Protestant youth sticks to Bible

October 24, 1997

A SURVEY of 5,000 churchgoers in Belfast has found that education levels determine how readily Catholics accept the doctrines of their church.

The strongest expressions of traditional doctrinal conviction came from young Protestants.

Responses from more than 3,000 Catholics, collated by Queen's University's institute of Irish studies, show that those who had been to university were much less likely to be firm believers and so much more likely to reject Church teachings, particularly those relating to Papal infallibility. They adopted a pick 'n' mix attitude to what they believed.

As the proportion of those with a university education increased, the frequency of church attendance also declined. But Frederick Boal, Margaret Keane and David Livingstone, authors of the report, Them and Us, Attitudinal Variation Among Churchgoers in Belfast, said the impact of education may be linked to age.

Similarly, as levels of education improved, the centrality of church membership in people's lives appeared to wane.

Nevertheless, 64 per cent of the university educated still considered membership of the Catholic Church to be extremely important.

Graduates also emerged as the most frequent readers of the scriptures, far outranking those from unskilled backgrounds. They were also quickest to hold that sermons should sometimes deal with political problems and social and economic issues.

Young Protestants, in marked contrast, displayed a distinct conservatism. Of the 2,000 Protestants surveyed, 78 per cent of those aged under 24 espoused biblical infallibility, and only half of those over 65 did so.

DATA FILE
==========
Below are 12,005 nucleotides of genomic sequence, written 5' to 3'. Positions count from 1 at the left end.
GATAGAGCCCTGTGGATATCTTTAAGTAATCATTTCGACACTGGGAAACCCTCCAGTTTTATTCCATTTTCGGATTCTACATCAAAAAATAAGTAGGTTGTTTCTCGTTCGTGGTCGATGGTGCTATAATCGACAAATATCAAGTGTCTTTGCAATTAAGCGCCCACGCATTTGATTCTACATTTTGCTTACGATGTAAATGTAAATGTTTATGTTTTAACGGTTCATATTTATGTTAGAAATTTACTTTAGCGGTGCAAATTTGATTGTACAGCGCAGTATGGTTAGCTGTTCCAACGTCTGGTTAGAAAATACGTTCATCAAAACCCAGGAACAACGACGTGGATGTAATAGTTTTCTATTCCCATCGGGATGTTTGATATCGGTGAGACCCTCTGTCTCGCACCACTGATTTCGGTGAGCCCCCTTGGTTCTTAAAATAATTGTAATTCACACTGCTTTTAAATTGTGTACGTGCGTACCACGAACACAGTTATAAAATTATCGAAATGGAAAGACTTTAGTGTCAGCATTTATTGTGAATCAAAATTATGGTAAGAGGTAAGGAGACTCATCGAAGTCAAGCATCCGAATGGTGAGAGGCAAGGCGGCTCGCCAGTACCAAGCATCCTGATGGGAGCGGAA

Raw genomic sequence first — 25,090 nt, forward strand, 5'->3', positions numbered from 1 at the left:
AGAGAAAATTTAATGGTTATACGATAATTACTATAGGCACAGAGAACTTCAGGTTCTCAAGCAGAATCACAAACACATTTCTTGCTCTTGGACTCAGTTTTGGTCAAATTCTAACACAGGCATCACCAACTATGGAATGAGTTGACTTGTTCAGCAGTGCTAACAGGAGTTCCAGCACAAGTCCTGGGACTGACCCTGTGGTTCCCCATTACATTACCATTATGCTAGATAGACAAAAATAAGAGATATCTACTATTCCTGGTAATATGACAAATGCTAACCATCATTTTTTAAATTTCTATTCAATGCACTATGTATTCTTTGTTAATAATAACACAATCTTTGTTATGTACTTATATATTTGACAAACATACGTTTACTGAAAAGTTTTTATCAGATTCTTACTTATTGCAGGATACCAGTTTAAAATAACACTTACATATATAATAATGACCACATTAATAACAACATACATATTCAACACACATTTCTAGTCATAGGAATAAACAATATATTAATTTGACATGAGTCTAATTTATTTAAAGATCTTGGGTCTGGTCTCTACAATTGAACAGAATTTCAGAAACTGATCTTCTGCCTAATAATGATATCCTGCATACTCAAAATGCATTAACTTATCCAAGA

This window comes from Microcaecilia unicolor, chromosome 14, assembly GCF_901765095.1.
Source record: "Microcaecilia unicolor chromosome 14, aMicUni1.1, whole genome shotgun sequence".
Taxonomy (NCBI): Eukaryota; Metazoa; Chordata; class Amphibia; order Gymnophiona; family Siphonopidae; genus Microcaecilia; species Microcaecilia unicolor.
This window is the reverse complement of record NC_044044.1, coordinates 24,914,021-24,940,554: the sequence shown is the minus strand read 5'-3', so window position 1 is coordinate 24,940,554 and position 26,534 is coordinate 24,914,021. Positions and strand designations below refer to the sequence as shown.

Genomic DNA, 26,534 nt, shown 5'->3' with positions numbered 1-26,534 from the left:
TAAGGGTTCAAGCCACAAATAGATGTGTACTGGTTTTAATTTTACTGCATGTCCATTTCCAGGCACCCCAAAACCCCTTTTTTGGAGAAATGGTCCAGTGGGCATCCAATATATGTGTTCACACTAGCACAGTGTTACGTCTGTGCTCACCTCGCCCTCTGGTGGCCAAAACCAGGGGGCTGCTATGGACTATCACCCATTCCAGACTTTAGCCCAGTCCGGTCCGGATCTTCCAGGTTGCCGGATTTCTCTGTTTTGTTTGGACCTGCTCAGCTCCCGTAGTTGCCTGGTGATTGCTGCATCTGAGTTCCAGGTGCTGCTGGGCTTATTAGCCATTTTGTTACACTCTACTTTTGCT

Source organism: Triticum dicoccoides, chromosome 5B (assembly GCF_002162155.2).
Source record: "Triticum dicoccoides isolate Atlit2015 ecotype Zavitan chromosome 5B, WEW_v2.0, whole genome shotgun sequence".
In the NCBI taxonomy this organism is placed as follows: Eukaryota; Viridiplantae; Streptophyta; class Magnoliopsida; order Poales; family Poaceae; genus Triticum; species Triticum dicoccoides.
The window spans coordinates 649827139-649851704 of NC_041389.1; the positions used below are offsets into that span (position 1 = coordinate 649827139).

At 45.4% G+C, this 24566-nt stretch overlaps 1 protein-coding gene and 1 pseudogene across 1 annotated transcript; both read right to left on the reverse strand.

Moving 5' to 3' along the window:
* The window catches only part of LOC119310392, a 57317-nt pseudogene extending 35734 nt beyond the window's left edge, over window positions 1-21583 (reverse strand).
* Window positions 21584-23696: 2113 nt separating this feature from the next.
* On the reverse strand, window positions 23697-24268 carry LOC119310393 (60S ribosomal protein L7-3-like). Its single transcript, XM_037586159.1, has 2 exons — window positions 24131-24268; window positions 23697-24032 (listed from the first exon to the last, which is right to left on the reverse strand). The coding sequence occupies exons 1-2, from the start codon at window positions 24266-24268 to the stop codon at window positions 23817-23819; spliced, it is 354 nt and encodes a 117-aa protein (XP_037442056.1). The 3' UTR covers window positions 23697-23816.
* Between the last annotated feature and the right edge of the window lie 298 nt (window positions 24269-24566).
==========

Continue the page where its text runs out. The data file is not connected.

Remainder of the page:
The young also advocated traditional sexual mores more readily than older Protestants.

"The attitudinal pattern regarding sexual mores may well reflect the fact that younger respondents are more likely to have conservative or evangelical religious convictions," the authors said.

Protestants were more strongly opposed than Catholics to a religiously mixed marriage. Only 14 per cent found inter-church marriage to be acceptable while a quarter of Catholics would be happy to marry a Protestant.

Each group overwhelmingly perceived "the other community" to be fairly treated these days. But this was not reflected in feelings about their own group.

A quarter of Protestant churchgoers considered that Protestants did not get a fair deal. The figure rose dramatically to three quarters of Catholic churchgoers believing that Catholics are not fairly treated.

But for both Protestants and Catholics an inter-racial marriage was preferable to a Northern Ireland partner of the other religion.

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